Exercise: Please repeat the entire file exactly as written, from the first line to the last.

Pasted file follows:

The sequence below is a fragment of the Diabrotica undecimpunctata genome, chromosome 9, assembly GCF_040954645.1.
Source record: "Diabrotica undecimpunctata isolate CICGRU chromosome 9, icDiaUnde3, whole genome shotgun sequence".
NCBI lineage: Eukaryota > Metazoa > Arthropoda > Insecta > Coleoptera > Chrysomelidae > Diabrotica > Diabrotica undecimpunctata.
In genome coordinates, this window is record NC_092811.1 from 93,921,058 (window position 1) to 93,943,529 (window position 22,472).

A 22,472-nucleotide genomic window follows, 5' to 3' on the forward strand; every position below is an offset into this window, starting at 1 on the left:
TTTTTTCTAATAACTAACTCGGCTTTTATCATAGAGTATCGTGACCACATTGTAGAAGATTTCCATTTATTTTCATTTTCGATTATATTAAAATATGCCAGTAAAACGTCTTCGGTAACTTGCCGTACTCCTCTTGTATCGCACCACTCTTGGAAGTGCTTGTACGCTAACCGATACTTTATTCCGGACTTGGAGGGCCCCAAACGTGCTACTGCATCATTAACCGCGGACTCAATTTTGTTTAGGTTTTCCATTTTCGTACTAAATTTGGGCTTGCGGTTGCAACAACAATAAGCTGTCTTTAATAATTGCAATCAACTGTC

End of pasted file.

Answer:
The sequence below is a fragment of the Diabrotica undecimpunctata genome, chromosome 9, assembly GCF_040954645.1.
Source record: "Diabrotica undecimpunctata isolate CICGRU chromosome 9, icDiaUnde3, whole genome shotgun sequence".
NCBI lineage: Eukaryota > Metazoa > Arthropoda > Insecta > Coleoptera > Chrysomelidae > Diabrotica > Diabrotica undecimpunctata.
In genome coordinates, this window is record NC_092811.1 from 93,921,058 (window position 1) to 93,943,529 (window position 22,472).

A 22,472-nucleotide genomic window follows, 5' to 3' on the forward strand; every position below is an offset into this window, starting at 1 on the left:
TTTTTTCTAATAACTAACTCGGCTTTTATCATAGAGTATCGTGACCACATTGTAGAAGATTTCCATTTATTTTCATTTTCGATTATATTAAAATATGCCAGTAAAACGTCTTCGGTAACTTGCCGTACTCCTCTTGTATCGCACCACTCTTGGAAGTGCTTGTACGCTAACCGATACTTTATTCCGGACTTGGAGGGCCCCAAACGTGCTACTGCATCATTAACCGCGGACTCAATTTTGTTTAGGTTTTCCATTTTCGTACTAAATTTGGGCTTGCGGTTGCAACAACAATAAGCTGTCTTTAATAATTGCAATCAACTGTC